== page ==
If the functioning of SVM classifier is to be understood mathematically then it can be understood in the following ways-

**Step 1:** SVM algorithm predicts the classes. One of the classes is identified as 1 while the other is identified as -1.

**Step 2:** As all machine learning algorithms convert the business problem into a mathematical equation involving unknowns. These unknowns are then found by converting the problem into an optimization problem. As optimization problems always aim at maximizing or minimizing something while looking and tweaking for the unknowns, in the case of the SVM classifier, a loss function known as the hinge loss function is used and tweaked to find the maximum margin.

**Step 3:** For ease of understanding, this loss function can also be called a cost function whose cost is 0 when no class is incorrectly predicted. However, if this is not the case, then error/loss is calculated. The problem with the current scenario is that there is a trade-off between maximizing margin and the loss generated if the margin is maximized to a very large extent. To bring these concepts in theory, a regularization parameter is added.

**Step 4:** As is the case with most optimization problems, weights are optimized by calculating the gradients using advanced mathematical concepts of calculus viz. partial derivatives.

**Step 5:** The gradients are updated only by using the regularization parameter when there is no error in the classification while the loss function is also used when misclassification happens.

**Step 6:** The gradients are updated only by using the regularization parameter when there is no error in the classification, while the loss function is also used when misclassification happens.

**Important Concepts in SVM**

The above explanation regarding the functioning of the support vector machines gives rise to a few phenomena and concepts that must be understood before we start applying SVM in the machine learning setup.

**Support Vectors**

As mentioned earlier, support vectors are those data points whose basis the margins are calculated and maximized. The number of support vectors or the strength of their influence is one of the hyper-parameters to tune discussed below.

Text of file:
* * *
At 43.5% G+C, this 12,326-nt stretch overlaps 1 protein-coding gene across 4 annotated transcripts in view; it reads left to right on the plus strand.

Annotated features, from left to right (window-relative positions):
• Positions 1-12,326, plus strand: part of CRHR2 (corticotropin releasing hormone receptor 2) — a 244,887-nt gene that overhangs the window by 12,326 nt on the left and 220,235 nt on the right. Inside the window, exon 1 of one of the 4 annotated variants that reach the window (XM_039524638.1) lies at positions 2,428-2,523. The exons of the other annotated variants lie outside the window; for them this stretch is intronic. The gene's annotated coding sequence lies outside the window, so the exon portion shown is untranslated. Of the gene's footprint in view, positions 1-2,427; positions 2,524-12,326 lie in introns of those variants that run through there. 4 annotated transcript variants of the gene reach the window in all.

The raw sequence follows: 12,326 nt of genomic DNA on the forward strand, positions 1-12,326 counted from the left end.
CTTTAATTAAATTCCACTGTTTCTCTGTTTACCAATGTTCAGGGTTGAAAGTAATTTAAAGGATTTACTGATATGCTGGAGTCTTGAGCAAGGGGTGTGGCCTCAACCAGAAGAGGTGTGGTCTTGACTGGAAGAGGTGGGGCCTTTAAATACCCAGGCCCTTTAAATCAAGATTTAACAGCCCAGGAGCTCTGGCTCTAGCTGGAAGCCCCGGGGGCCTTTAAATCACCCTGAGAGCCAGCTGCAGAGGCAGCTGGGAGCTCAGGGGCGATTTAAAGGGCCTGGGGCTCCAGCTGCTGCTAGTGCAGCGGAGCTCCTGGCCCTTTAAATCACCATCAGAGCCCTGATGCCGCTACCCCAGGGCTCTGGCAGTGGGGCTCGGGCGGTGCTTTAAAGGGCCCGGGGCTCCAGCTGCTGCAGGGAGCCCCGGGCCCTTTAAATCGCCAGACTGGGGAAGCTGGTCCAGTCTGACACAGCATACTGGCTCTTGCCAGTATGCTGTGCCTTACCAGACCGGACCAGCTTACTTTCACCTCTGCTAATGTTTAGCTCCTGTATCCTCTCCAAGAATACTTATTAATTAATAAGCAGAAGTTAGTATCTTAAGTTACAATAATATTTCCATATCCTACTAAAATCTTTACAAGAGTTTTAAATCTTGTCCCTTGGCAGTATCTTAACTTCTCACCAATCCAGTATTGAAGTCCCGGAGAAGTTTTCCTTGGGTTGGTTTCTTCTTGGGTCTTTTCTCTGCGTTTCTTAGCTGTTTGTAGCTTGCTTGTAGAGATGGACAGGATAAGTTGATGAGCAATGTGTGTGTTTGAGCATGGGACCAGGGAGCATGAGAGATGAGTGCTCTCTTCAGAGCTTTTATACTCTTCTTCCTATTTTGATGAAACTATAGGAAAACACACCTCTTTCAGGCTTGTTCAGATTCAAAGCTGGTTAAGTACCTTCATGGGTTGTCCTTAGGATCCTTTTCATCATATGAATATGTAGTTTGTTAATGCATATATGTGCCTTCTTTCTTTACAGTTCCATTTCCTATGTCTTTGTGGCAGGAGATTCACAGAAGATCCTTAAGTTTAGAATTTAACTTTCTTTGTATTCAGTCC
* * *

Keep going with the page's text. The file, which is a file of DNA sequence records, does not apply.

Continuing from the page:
**Hard Margin**

This is an important concept in the understanding of SVM classification and support vector machines in general. Hard Margin refers to that kind of decision boundary that makes sure that all the data points are classified correctly. While this leads to the SVM classifier not causing any error, it can also cause the margins to shrink thus making the whole purpose of running an SVM algorithm futile.

**Soft Margin**

As mentioned above, a regularization parameter is also added to the loss function in the SVM classification algorithm. This combination of the loss function with the regularization parameter allows the user to maximize the margins at the cost of misclassification. However, this classification needs to be kept in check, which gives birth to another hyper-parameter that needs to be tuned.

**Different Kernels**

The use of kernels is why the Support Vector Machine algorithm is such a powerful machine learning algorithm. As evident from all the discussion so far, the SVM algorithm comes up with a linear hyper-plane. However, there are circumstances when the problem is non-linear, and a linear classifier will fail. This is where the concept of kernel transformation comes in handy. By performing kernel transformation, a low dimensional space is converted into a high dimensional space where a linear hyper-plane can easily classify the data points, thus making SVM a de facto non-linear classifier. Different types of kernels help in solving different linear and non-linear problems. Selecting these kernels becomes another hyper-parameter to deal with and tune appropriately.

**How to Implement SVM?**

SVM can easily be implemented in the majority of the commonly used tools used for predictive modeling. A good support vector example can develop an SVM classifier in languages such as Python and R.

### Support Vector Machines – Implementation in Python

In Python, an SVM classifier can be developed using the sklearn library. The SVM algorithm steps include the following:

**Step 1: Load the important libraries**

>> import pandas as pd

>> import numpy as np

>> import sklearn

>> from sklearn import svm

>> from sklearn.model_selection import train_test_split

>> from sklearn import metrics

**Step 2: Import dataset and extract the X variables and Y separately.**

>> df = pd.read_csv(“*mydataset.csv”*)

>> X = df.loc[:,[‘*Var_X1*’,’*Var_X2*’,’*Var_X3*’,’*Var_X4*’]]

>> Y = df[[‘*Var_Y*’]]

**Step 3: Divide the dataset into train and test**

>> X_train, X_test, y_train, y_test = train_test_split(X, Y, test_size = 0.3, random_state=123)

**Step 4: Initializing the SVM classifier model**

>> svm_clf = svm.SVC(kernel = ‘linear’)

**Step 5: Fitting the SVM classifier model**

>> svm_clf.fit(X_train, y_train)

**Step 6: Coming up with predictions**

>> y_pred_test = svm_clf.predict(X_test)

**Step 7: Evaluating model’s performance**

>> metrics.accuracy(y_test, y_pred_test)

>> metrics.precision(y_test, y_pred_test)

>> metrics.recall(y_test, y_pred_test)

Similarly, an SVM classifier can be created in R also.

### Support Vector Machines – Implementation in R

**Step 1: Load the important libraries**

>> require(e1071)

>> require(Metrics)

**Step 2: Import dataset**

>> df <- read.csv(“*mydataset.csv”*)

**Step 3: Divide the dataset into train and test**

>> samp <- sample(1:nrow(df), floor(df)*0.7))

>> train <- df[samp,]

>> test <- df[-samp,]

**Step 4: Fitting the svm classifier model**

>> svm_clf <- svm(Var_Y~., data = train, kernel = ‘linear’, cost = 10, type = ‘C-classification’)